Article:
Pythagoras never really died. He simply took on new shapes and forms. Einstein is best known for his work in the area for his Theory of General Relatively, publishing the gravitational equations in 1915 with the comment that it marked "a true triumph of the methods of the general differential calculus founded by Gauss, Riemann, Christoffel, Ricci..." [*114] Unlike Pythagoras, Einstein was not authoritarian. He was asked to be the president of Israel in 1952, but turned down the offer, saying, "It is true that many a rebel has in the end become a figure of responsibility, but I cannot bring myself to do so." [*115] Mathematics can advance in the least expected ways sometimes. But there are other ways in which it has fallen so far, far behind.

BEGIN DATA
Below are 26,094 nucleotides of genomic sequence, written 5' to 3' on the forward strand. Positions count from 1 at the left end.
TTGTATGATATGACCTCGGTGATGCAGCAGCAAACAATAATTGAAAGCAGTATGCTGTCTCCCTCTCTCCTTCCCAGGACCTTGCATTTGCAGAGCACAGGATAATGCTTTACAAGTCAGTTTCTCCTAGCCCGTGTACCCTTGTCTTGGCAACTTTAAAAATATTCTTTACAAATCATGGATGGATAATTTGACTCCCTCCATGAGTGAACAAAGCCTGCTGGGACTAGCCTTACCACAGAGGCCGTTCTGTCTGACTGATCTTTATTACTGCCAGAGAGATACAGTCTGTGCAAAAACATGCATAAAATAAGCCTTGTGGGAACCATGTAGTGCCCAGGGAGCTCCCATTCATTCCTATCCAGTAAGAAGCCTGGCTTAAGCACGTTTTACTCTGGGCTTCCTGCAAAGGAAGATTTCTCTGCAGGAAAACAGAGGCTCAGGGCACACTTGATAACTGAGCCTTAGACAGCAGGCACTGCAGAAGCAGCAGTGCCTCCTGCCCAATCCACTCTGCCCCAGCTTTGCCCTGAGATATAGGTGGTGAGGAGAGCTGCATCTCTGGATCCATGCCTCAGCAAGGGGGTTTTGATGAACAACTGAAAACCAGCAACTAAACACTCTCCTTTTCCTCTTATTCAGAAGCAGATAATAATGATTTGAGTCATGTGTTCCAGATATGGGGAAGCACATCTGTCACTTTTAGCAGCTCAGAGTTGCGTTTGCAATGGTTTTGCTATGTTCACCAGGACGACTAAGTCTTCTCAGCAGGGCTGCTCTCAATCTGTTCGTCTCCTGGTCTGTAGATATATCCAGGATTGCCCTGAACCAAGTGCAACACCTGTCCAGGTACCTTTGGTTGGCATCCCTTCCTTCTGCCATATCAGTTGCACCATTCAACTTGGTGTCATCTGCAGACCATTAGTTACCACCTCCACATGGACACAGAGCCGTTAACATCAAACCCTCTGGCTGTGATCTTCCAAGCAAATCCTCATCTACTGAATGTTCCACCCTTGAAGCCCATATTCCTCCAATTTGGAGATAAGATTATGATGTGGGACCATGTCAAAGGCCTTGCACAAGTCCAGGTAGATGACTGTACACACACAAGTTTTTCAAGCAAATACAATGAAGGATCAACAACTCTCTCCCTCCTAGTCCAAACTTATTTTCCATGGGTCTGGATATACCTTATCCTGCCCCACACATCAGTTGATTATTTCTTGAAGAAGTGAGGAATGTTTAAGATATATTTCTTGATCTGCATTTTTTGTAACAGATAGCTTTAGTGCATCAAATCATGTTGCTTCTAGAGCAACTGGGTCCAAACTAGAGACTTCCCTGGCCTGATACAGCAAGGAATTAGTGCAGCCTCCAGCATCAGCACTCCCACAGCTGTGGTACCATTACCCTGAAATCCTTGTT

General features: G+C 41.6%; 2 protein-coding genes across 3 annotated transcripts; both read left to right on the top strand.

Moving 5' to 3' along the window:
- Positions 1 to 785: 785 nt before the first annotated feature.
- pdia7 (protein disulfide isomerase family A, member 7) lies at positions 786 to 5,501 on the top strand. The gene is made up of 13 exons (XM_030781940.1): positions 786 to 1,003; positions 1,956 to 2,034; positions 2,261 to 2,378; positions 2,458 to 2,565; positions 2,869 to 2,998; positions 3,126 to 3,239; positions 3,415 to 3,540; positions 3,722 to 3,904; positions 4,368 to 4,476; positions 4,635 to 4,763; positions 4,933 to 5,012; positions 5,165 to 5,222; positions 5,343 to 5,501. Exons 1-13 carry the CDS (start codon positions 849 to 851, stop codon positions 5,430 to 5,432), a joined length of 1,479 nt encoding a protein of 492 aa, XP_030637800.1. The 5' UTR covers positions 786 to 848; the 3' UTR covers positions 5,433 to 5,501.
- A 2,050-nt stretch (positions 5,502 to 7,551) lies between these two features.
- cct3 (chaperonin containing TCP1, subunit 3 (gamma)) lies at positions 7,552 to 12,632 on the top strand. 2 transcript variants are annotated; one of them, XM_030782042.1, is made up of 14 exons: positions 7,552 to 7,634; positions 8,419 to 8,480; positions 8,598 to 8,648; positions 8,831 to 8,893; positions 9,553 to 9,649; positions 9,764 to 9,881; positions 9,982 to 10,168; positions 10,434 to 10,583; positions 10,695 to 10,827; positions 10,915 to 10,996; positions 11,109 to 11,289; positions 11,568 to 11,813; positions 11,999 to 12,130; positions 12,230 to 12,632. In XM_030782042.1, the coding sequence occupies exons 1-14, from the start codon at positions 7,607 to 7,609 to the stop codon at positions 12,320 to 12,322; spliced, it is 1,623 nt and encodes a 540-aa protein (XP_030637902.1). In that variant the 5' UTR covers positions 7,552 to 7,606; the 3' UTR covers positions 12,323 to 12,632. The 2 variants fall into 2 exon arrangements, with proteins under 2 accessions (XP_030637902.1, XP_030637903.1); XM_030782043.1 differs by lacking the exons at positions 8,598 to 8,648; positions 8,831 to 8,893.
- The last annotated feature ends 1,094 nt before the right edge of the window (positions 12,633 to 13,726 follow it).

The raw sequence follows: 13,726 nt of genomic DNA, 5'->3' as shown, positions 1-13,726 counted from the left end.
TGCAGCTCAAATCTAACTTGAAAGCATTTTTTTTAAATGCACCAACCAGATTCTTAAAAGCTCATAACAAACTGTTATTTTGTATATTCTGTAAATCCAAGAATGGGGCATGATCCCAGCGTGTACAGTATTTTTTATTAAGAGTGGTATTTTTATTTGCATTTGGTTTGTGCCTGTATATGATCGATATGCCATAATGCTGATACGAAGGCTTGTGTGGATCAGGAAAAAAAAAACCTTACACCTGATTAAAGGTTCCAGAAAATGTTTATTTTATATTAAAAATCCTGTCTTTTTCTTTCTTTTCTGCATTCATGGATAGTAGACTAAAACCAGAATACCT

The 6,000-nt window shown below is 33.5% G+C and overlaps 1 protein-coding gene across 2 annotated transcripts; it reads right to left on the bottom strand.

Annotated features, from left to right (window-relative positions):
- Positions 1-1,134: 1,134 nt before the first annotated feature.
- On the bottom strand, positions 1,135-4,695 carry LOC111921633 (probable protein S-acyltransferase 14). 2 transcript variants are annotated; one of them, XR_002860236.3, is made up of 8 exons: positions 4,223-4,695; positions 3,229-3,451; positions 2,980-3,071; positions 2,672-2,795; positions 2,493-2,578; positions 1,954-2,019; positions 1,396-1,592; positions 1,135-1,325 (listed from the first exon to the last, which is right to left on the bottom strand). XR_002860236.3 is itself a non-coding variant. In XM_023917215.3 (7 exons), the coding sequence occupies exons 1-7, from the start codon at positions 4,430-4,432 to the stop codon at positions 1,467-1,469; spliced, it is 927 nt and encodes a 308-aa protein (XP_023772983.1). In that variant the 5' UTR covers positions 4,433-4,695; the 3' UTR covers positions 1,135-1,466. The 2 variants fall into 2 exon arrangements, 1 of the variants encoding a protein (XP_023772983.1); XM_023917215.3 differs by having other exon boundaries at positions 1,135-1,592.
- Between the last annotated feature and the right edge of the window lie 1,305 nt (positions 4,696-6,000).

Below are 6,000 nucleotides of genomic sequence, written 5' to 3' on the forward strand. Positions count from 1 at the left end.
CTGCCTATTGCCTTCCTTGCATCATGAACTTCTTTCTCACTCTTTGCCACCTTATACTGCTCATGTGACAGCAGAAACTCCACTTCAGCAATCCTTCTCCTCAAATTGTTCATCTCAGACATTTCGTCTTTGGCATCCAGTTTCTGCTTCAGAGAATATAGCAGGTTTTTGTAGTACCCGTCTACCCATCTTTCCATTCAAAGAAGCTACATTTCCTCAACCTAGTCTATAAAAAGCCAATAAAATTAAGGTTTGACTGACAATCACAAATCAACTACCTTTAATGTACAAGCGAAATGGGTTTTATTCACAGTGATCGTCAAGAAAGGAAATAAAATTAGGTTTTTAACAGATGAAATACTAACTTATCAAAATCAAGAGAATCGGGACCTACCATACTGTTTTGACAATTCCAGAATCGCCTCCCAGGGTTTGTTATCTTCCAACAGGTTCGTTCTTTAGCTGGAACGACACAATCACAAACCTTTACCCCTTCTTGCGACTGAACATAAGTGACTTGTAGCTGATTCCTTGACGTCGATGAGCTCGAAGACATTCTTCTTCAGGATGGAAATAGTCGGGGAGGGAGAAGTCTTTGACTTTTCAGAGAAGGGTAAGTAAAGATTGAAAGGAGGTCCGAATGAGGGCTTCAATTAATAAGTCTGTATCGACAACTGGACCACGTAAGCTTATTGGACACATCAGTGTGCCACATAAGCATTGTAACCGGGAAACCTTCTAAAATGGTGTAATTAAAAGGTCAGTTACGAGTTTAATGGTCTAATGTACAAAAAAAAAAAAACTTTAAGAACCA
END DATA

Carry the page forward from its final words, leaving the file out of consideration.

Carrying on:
A New Type of Mathematician

     There is another famous mathematician from the twentieth century whose story needs to be told. From 1940 to 1942, he worked secretly at a government program in Beltchey Park given the nickname "Ultra." The project was decrypting the secret messages of the Nazis. [*116] Because of his work "...when Hitler sent an order to his troops, Churchill and Roosevelt received the same information, at the same time," [*117] and according to one historian, he "was doing more than perhaps any other individual during the entire war in ensuring the Third Reich's ultimate defeat." [*118] Much earlier, in 1936, with the publication of the paper "On Computable Numbers," this mathematician had invented the entire field of computer science, [*119] with his total field of study "ranging from the fundamental theory of computability to the question of what might constitute true artificial intelligence." [*120]